- The inspector will explain the intended purpose and scope of the inspection, then ask the PI to summarize the study.
- The inspection
- The escort should have made arrangements for a comfortable work area for the FDA inspector(s) for the duration of the inspection. The room must contain no confidential records, including clinical or research related. The inspector should be accompanied by the escort or designee at all times while in the presence of study related documents, samples, or other confidential information. If the inspector needs to make a phone call and requires some privacy, they should have access to a “sterile” room (no study related information is present) or public area where they can conduct their business. In general, while an inspector is here in an official capacity, they should not be left alone.
- The inspector must never have access to any site records not specifically provided by the host. Standard procedure is for the inspector to request files for review, starting with the “general” study materials including the regulatory documents binders, then all signed informed consent forms, followed by a sampling of specific patient records. Study finances and personnel records are not included in the standard inspection.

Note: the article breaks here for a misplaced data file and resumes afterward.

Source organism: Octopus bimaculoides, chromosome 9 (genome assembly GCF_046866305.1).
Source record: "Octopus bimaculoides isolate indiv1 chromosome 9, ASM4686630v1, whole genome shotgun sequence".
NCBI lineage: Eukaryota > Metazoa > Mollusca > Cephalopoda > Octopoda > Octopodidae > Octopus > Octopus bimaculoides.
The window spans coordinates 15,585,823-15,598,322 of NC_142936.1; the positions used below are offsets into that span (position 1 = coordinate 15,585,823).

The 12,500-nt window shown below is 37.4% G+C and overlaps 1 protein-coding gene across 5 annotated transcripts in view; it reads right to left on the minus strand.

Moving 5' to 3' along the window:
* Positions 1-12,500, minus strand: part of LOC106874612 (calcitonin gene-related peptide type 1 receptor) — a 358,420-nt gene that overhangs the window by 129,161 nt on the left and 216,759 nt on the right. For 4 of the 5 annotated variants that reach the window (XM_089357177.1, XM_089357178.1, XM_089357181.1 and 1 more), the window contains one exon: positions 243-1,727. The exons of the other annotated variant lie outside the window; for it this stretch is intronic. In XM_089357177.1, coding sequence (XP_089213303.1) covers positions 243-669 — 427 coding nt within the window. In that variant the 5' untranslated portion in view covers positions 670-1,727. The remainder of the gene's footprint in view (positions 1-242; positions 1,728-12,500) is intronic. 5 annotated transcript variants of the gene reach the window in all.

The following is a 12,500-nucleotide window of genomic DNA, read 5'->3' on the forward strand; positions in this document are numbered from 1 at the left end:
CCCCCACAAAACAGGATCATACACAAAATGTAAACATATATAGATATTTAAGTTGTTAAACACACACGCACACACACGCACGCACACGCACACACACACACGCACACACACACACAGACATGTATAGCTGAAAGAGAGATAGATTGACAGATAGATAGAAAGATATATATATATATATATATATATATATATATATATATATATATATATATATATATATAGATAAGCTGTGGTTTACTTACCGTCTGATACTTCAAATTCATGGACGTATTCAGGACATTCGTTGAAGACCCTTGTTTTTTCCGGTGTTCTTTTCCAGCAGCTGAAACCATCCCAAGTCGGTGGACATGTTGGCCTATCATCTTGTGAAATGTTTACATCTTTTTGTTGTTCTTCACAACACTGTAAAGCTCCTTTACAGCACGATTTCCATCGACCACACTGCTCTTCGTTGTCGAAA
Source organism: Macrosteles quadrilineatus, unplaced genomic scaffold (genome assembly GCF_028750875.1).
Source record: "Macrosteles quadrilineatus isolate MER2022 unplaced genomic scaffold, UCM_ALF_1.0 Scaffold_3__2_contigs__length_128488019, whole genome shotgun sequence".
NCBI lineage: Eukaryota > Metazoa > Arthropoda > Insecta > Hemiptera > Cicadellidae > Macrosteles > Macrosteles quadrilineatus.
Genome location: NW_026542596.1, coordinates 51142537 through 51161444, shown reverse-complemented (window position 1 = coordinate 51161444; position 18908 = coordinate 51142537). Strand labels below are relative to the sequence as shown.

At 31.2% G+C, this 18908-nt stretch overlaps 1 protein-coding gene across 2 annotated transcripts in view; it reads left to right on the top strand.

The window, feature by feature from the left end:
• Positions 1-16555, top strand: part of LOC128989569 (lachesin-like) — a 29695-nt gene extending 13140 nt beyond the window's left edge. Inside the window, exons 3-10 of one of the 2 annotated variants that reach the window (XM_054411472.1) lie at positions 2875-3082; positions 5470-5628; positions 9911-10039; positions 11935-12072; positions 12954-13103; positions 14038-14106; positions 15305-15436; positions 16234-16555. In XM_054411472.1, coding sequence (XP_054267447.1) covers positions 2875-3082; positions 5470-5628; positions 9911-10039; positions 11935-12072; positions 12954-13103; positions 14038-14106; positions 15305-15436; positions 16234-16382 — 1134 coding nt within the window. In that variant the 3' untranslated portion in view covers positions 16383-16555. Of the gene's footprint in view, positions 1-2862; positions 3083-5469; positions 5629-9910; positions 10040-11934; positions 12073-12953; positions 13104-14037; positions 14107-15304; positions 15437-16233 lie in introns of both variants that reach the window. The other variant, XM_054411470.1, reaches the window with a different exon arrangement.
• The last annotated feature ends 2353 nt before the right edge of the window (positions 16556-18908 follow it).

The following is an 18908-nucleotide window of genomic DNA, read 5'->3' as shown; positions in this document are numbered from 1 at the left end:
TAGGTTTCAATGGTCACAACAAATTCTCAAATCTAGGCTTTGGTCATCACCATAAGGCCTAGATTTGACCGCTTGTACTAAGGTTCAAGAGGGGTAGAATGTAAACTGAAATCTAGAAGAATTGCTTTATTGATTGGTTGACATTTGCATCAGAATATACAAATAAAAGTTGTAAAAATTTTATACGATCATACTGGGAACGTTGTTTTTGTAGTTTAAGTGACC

- The Principal Investigator should set aside time each day to talk with the inspector, as well as being available for questions that may arise.
- The escort’s role is to coordinate all FDA requests and see that the inspector’s questions are answered honestly and completely. Listen to the question; answer the question that was asked. Defer to others if you don't know; when possible use documents already provided for support of answers. Stop when the question is fully answered. There is nothing wrong with silence: when you have answered, wait for the next questions.
- How to answer FDA Questions
- Be concise; answer only the question that is asked.
- Always be clear with the answers to questions.
- Be positive and confident.
- Take corrective actions if possible, commit only to what you can deliver.